Bin Laden used a woman as a human shield and fired at the commando team sent to kill him – at least according to the first reports. These have just been corrected to say he was unarmed and standing alone, but the retractions follow a useful pattern – media friendly version first, accurate version later – because the updates make little impact on our beliefs.
In this particular case, I can’t speculate why the corrections came as they did. Maybe it was genuinely the ‘fog of war’ that led to mistaken early reports, but the fact that the media friendly version almost always appears first in accounts of war is likely, at least sometimes, to be a deliberate strategy.
Research shows that even when news reports have been retracted, and we are aware of the retraction, our beliefs are largely based on the initial erroneous version of the story. This is particularly true when we are motivated to approve of the initial account.
Media coverage of the 2003 Iraq War frequently contained corrections and retractions of earlier information. For example, claims that Iraqi forces executed coalition prisoners of war after they surrendered were retracted the day after the claims were made. Similarly, tentative initial reports about the discovery of weapons of mass destruction were all later disconfirmed.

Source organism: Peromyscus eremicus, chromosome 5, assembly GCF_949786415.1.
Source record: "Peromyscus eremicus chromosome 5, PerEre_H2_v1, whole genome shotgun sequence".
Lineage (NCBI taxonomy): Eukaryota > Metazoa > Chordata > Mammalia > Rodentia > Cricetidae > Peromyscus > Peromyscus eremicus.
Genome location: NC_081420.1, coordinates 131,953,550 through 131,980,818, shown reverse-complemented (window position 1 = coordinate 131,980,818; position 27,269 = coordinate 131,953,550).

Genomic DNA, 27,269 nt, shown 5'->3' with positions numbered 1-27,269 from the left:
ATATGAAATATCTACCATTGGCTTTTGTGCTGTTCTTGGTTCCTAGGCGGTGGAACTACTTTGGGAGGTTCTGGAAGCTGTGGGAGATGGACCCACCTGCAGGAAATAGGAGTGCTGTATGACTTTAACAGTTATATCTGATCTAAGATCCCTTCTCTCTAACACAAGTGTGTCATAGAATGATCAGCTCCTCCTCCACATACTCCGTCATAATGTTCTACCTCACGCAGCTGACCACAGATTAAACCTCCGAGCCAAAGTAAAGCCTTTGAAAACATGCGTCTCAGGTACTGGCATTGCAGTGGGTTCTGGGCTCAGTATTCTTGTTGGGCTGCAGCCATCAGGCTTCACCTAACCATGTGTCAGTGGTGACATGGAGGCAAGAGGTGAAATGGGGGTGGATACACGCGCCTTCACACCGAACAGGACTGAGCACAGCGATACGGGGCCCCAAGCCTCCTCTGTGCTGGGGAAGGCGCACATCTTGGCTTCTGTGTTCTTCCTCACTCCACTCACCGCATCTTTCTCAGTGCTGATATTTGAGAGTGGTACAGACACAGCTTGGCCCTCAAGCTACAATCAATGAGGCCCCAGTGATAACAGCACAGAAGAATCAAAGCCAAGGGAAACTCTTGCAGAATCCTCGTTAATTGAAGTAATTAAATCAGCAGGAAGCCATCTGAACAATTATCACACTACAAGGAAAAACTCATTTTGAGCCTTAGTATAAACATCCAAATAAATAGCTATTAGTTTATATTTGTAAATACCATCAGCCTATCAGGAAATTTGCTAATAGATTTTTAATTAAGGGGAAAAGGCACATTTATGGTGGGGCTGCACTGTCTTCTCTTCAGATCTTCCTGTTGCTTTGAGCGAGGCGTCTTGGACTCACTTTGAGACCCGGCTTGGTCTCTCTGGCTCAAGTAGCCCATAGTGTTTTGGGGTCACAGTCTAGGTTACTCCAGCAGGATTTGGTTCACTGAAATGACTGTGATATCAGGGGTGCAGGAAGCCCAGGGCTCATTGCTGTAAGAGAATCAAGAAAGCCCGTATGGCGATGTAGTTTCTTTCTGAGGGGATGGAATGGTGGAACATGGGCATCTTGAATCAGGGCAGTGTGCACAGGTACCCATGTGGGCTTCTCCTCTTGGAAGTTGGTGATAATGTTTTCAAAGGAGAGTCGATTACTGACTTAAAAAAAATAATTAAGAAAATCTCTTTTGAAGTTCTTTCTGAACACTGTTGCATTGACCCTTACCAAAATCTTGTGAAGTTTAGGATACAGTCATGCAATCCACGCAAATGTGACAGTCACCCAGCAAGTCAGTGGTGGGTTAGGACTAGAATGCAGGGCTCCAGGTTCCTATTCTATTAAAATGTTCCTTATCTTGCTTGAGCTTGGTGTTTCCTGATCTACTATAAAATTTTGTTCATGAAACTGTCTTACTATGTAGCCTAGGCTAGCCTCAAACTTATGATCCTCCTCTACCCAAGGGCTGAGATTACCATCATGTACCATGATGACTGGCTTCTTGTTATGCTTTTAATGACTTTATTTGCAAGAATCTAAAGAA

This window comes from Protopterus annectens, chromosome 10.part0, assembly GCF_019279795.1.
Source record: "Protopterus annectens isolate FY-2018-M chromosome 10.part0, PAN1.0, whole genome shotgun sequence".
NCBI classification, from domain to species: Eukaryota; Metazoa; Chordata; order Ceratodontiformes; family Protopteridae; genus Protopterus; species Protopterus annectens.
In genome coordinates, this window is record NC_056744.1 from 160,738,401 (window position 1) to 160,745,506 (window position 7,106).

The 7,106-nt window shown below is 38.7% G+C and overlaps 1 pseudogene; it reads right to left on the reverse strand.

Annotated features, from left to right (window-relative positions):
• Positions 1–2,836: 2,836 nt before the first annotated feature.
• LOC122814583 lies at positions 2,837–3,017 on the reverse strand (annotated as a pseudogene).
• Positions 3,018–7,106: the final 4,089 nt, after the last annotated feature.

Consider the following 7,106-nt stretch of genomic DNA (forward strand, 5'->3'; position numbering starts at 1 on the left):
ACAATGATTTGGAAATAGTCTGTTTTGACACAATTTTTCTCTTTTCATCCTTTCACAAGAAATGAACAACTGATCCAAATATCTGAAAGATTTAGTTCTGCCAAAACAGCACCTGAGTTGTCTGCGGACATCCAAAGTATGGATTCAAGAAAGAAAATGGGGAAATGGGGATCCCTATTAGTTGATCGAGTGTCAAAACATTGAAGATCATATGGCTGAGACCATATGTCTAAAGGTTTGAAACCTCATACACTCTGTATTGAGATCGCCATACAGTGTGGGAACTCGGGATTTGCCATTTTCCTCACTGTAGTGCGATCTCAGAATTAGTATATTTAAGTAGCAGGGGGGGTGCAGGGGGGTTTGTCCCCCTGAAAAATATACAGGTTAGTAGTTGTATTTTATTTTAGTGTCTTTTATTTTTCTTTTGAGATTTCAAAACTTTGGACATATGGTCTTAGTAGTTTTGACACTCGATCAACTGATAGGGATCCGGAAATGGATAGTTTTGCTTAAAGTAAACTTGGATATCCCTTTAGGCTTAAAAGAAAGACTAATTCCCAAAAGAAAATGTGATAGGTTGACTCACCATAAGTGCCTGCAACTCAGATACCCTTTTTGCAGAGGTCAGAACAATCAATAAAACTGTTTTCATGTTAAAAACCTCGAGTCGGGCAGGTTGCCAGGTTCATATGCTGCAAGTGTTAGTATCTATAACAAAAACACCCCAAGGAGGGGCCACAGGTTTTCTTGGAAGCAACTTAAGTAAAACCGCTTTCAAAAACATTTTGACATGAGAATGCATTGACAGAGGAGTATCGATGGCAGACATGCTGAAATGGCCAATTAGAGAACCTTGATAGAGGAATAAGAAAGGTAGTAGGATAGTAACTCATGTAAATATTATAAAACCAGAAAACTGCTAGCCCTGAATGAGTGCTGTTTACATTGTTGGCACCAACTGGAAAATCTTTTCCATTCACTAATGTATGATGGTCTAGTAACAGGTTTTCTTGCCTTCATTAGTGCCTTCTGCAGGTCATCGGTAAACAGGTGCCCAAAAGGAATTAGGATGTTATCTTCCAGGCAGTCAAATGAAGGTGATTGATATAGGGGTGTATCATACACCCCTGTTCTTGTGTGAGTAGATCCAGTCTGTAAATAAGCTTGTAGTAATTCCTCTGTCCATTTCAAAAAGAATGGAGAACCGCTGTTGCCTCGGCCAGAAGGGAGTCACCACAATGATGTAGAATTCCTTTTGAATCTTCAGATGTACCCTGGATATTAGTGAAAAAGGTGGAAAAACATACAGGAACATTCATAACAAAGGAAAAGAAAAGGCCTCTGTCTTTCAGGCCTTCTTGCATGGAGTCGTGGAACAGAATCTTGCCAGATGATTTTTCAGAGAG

We investigated the effects of these retractions and disconfirmations on people’s memory for and beliefs about war-related events in two coalition countries (Australia and the United States) and one country that opposed the war (Germany). Participants were queried about (a) true events, (b) events initially presented as fact but subsequently retracted, and (c) fictional events.
Participants in the United States did not show sensitivity to the correction of misinformation, whereas participants in Australia and Germany discounted corrected misinformation. Our results are consistent with previous findings in that the differences between samples reflect greater suspicion about the motives underlying the war among people in Australia and Germany than among people in the United States.
More recent studies have supported the remarkable power of first strike news. The emotional impact of the first version has little influence on its power to persuade after correction, and the misinformation still has an effect even when it is remembered more poorly than the retraction.
Even explicitly warning people that they might be misled doesn’t dispel the lingering impact of misinformation after it has been retracted.
So while the latest reports say Bin Laden was alone and unarmed, the majority of people are likely to believe he was firing from behind a human shield, even when they can remember the corrections.
And if this isn’t being used as a deliberate strategy to manage public opinion, I shall eat my kevlar hat.